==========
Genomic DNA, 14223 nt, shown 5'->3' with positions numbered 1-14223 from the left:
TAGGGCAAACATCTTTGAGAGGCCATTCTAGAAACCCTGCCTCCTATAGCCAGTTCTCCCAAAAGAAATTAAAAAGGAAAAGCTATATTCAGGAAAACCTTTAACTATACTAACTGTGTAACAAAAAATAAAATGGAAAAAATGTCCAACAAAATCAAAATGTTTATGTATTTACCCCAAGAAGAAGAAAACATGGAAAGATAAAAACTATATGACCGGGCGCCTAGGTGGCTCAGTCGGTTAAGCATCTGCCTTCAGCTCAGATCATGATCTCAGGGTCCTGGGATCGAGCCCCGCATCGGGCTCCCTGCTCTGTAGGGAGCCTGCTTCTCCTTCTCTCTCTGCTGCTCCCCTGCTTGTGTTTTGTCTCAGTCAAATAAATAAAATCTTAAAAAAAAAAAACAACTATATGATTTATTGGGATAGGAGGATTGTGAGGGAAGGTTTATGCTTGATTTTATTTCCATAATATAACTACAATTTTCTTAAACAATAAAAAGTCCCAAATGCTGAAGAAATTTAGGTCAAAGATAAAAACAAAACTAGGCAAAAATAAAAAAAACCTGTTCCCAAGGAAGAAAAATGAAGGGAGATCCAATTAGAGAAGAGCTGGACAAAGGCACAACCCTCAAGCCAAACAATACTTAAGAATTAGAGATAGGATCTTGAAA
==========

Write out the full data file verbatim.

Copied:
Genomic DNA, 14223 nt, shown 5'->3' with positions numbered 1-14223 from the left:
TAGGGCAAACATCTTTGAGAGGCCATTCTAGAAACCCTGCCTCCTATAGCCAGTTCTCCCAAAAGAAATTAAAAAGGAAAAGCTATATTCAGGAAAACCTTTAACTATACTAACTGTGTAACAAAAAATAAAATGGAAAAAATGTCCAACAAAATCAAAATGTTTATGTATTTACCCCAAGAAGAAGAAAACATGGAAAGATAAAAACTATATGACCGGGCGCCTAGGTGGCTCAGTCGGTTAAGCATCTGCCTTCAGCTCAGATCATGATCTCAGGGTCCTGGGATCGAGCCCCGCATCGGGCTCCCTGCTCTGTAGGGAGCCTGCTTCTCCTTCTCTCTCTGCTGCTCCCCTGCTTGTGTTTTGTCTCAGTCAAATAAATAAAATCTTAAAAAAAAAAAACAACTATATGATTTATTGGGATAGGAGGATTGTGAGGGAAGGTTTATGCTTGATTTTATTTCCATAATATAACTACAATTTTCTTAAACAATAAAAAGTCCCAAATGCTGAAGAAATTTAGGTCAAAGATAAAAACAAAACTAGGCAAAAATAAAAAAAACCTGTTCCCAAGGAAGAAAAATGAAGGGAGATCCAATTAGAGAAGAGCTGGACAAAGGCACAACCCTCAAGCCAAACAATACTTAAGAATTAGAGATAGGATCTTGAAA